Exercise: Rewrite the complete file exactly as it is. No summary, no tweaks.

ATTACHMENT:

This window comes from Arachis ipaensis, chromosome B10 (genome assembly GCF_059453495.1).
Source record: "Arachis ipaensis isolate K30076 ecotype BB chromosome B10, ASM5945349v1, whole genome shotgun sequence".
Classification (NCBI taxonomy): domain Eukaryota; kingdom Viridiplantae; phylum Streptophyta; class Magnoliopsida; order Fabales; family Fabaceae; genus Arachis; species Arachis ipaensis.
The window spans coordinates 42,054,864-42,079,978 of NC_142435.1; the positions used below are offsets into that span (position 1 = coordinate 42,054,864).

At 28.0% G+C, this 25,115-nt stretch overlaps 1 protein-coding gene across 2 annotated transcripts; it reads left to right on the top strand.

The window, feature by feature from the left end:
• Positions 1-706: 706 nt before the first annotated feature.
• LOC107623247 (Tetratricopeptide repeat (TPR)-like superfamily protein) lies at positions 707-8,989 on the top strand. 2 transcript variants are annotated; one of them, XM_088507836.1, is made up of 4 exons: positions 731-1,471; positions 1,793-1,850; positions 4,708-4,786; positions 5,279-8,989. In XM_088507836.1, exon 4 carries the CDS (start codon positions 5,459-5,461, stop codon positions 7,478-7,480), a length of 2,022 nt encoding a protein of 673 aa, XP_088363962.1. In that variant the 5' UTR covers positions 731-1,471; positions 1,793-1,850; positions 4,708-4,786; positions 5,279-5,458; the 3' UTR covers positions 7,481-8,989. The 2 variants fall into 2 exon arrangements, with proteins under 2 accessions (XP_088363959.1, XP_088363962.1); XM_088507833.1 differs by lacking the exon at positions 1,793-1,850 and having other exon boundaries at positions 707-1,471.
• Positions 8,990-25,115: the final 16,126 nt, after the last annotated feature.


This window comes from Arachis ipaensis, chromosome B10 (genome assembly GCF_059453495.1).
Source record: "Arachis ipaensis isolate K30076 ecotype BB chromosome B10, ASM5945349v1, whole genome shotgun sequence".
Classification (NCBI taxonomy): domain Eukaryota; kingdom Viridiplantae; phylum Streptophyta; class Magnoliopsida; order Fabales; family Fabaceae; genus Arachis; species Arachis ipaensis.
The window spans coordinates 42,054,864-42,079,978 of NC_142435.1; the positions used below are offsets into that span (position 1 = coordinate 42,054,864).

At 28.0% G+C, this 25,115-nt stretch overlaps 1 protein-coding gene across 2 annotated transcripts; it reads left to right on the top strand.

The window, feature by feature from the left end:
• Positions 1-706: 706 nt before the first annotated feature.
• LOC107623247 (Tetratricopeptide repeat (TPR)-like superfamily protein) lies at positions 707-8,989 on the top strand. 2 transcript variants are annotated; one of them, XM_088507836.1, is made up of 4 exons: positions 731-1,471; positions 1,793-1,850; positions 4,708-4,786; positions 5,279-8,989. In XM_088507836.1, exon 4 carries the CDS (start codon positions 5,459-5,461, stop codon positions 7,478-7,480), a length of 2,022 nt encoding a protein of 673 aa, XP_088363962.1. In that variant the 5' UTR covers positions 731-1,471; positions 1,793-1,850; positions 4,708-4,786; positions 5,279-5,458; the 3' UTR covers positions 7,481-8,989. The 2 variants fall into 2 exon arrangements, with proteins under 2 accessions (XP_088363959.1, XP_088363962.1); XM_088507833.1 differs by lacking the exon at positions 1,793-1,850 and having other exon boundaries at positions 707-1,471.
• Positions 8,990-25,115: the final 16,126 nt, after the last annotated feature.